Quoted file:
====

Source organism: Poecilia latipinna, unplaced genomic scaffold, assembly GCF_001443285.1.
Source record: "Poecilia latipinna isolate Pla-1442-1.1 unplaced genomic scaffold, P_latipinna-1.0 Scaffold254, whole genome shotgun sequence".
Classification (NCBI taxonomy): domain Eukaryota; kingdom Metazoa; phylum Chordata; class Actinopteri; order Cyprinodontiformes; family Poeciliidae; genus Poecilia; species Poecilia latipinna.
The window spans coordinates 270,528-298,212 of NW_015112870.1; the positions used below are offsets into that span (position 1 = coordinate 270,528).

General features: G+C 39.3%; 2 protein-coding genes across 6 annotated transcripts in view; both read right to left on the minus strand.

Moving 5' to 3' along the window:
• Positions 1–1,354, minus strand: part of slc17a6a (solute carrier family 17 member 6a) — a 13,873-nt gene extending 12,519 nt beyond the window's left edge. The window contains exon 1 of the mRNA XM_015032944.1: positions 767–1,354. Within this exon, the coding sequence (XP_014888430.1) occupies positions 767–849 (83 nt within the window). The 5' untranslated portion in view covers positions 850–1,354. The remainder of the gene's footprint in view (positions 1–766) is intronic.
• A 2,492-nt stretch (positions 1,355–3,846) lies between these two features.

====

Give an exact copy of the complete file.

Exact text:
Source organism: Poecilia latipinna, unplaced genomic scaffold, assembly GCF_001443285.1.
Source record: "Poecilia latipinna isolate Pla-1442-1.1 unplaced genomic scaffold, P_latipinna-1.0 Scaffold254, whole genome shotgun sequence".
Classification (NCBI taxonomy): domain Eukaryota; kingdom Metazoa; phylum Chordata; class Actinopteri; order Cyprinodontiformes; family Poeciliidae; genus Poecilia; species Poecilia latipinna.
The window spans coordinates 270,528-298,212 of NW_015112870.1; the positions used below are offsets into that span (position 1 = coordinate 270,528).

General features: G+C 39.3%; 2 protein-coding genes across 6 annotated transcripts in view; both read right to left on the minus strand.

Moving 5' to 3' along the window:
• Positions 1–1,354, minus strand: part of slc17a6a (solute carrier family 17 member 6a) — a 13,873-nt gene extending 12,519 nt beyond the window's left edge. The window contains exon 1 of the mRNA XM_015032944.1: positions 767–1,354. Within this exon, the coding sequence (XP_014888430.1) occupies positions 767–849 (83 nt within the window). The 5' untranslated portion in view covers positions 850–1,354. The remainder of the gene's footprint in view (positions 1–766) is intronic.
• A 2,492-nt stretch (positions 1,355–3,846) lies between these two features.